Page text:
A map of smart meter installations by state provided by the Institute for Electric Efficiency illustrates progress. As of May 2012, 36 million smart meters have been installed across the country. By 2015, approximately 65 million smart meters are expected to be installed—that’s more than half of all U.S. households.
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Technological advances in our energy grid and home meters now allow Americans to waste less energy overall, and more tightly control the energy they use at home and work. Smart grid is the application of information technology, tools and techniques that can make the grid run more efficiently. The current electric grid is highly inefficient and is being modernized to make energy go further.
Smart meters are digital meters that replace the old analog meters used in homes to record electrical usage. Digital meters can tell you when, where and how you're using the most energy, and what it's costing you.
Together, smart grid and smart meters can help solve America's energy concerns through more efficient use of the resources we already have. Read on to learn more.
- As of May 2012, 36 million smart meters have been installed across the country
- Decreases brownouts, blackouts, and surges by smoothing the flow of power
- Eliminates the practice of estimated bills, which means no more surprises on your electric bill
- Promises to increase the efficiency of today’s system by around 9% by 2030, saving more than 400 billion kilowatt-hours each year
The idea of the smart grid and the ability to communicate real time electrical market data to consumers will allow people to choose when to use electricity based on the smart grid rates. There is a lot involved in the electrical market and power pricing. Basically electricity is more expensive during higher demand times, usually mid week, mid day to evening. During the times if high demand electricity rates go up exponentially. This is due in part to the lack of generation capability and availability.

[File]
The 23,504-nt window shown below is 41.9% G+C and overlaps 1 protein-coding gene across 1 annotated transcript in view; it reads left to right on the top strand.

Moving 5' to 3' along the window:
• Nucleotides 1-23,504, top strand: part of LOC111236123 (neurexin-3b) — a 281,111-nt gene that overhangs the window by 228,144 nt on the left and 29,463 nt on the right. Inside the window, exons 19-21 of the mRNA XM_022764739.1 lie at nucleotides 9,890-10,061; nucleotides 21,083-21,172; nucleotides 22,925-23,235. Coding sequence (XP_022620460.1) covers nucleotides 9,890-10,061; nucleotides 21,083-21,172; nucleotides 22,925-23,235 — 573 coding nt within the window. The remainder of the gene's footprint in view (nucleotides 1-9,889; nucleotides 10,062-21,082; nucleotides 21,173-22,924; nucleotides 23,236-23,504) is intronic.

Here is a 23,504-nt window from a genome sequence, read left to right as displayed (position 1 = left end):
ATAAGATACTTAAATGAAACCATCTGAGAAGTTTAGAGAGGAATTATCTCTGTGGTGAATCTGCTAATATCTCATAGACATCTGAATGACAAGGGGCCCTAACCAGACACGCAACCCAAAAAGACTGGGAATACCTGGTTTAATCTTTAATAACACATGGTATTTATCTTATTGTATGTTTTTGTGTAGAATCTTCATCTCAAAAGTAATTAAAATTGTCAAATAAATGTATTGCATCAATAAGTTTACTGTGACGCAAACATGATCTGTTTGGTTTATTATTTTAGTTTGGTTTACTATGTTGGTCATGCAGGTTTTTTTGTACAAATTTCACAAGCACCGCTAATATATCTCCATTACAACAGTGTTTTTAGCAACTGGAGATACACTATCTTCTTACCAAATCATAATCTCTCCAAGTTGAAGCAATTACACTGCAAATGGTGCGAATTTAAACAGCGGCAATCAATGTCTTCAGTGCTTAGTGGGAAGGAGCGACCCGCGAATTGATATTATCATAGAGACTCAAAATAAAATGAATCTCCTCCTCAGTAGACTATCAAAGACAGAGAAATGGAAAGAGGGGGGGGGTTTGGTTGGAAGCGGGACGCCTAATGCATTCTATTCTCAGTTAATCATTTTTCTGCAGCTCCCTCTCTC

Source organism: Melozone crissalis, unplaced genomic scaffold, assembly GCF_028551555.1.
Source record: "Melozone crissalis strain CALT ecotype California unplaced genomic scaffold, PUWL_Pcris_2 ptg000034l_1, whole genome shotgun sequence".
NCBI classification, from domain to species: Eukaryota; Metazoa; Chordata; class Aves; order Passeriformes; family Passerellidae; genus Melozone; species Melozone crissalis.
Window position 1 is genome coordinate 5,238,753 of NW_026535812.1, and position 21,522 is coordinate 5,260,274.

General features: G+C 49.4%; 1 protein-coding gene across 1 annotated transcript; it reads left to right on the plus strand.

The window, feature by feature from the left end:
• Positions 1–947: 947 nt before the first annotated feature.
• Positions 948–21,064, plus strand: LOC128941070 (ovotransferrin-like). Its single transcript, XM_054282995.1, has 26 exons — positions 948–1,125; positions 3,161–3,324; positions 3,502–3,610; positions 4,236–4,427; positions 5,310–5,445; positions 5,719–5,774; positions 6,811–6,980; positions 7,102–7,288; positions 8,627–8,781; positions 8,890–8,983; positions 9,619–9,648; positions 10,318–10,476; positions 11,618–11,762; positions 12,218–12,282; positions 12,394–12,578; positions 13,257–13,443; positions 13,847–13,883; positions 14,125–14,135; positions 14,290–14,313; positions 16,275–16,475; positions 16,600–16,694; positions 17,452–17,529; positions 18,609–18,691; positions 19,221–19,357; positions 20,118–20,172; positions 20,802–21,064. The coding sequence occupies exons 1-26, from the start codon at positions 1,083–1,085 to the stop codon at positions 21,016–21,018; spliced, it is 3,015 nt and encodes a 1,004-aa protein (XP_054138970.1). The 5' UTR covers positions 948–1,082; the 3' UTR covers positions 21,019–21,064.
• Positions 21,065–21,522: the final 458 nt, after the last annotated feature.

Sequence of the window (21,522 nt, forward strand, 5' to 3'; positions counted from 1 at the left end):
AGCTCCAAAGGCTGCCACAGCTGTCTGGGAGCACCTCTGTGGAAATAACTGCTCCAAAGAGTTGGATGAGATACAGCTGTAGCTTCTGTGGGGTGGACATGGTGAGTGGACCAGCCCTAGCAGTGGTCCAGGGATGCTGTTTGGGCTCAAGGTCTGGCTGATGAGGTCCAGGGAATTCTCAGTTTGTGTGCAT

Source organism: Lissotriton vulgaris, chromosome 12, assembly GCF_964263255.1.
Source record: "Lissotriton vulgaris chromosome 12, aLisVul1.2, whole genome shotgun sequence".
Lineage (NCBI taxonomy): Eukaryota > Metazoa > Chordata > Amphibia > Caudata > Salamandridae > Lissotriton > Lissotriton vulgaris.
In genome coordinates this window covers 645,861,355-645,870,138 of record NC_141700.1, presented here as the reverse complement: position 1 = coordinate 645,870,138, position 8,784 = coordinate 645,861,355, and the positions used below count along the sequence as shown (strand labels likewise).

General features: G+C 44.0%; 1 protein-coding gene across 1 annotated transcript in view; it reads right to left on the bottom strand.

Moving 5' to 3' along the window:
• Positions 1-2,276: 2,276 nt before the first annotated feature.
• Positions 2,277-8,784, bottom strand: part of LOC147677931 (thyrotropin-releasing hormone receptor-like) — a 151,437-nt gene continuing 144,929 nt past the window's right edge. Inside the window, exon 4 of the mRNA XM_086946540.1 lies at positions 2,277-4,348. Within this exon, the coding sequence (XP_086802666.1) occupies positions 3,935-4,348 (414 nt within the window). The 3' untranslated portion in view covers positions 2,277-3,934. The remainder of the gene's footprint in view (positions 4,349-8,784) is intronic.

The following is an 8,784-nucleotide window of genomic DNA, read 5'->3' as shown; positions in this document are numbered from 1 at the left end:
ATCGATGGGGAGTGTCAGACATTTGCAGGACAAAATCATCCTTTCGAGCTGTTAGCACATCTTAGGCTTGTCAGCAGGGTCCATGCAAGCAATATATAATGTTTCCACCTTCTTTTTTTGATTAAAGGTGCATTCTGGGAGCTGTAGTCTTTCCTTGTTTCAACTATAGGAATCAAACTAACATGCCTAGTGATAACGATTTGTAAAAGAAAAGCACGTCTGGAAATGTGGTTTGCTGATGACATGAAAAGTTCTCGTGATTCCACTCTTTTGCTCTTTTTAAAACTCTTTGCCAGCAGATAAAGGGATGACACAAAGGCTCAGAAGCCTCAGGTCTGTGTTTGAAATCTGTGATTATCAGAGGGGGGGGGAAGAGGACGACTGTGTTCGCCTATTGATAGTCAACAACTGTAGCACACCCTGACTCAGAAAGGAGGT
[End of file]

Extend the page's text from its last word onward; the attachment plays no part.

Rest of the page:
With the smart grid the communication of real time electricity rates to the consumer will be possible. This will allow people to choose not to use as much power during peak times to avoid high costs; this will overall reduce the demand. Smart grid compatible appliances or grid friendly appliances will be able to turn off and on automatically based on the cost of electricity at any given moment in time.
Smart meters, a common form of smart grid technology, are digital meters that replace the old analog meters used in homes to record electrical usage. Digital meters can transmit energy consumption information back to the utility on a much more frequent schedule than analog meters, which require a meter reader to transmit information.
Electric energy use will be recorded every hour at your home and every 15 minutes at your business. Natural gas information will be available on a daily basis. Smart meters will enable you to monitor your consumption more precisely so you can make more informed energy choices.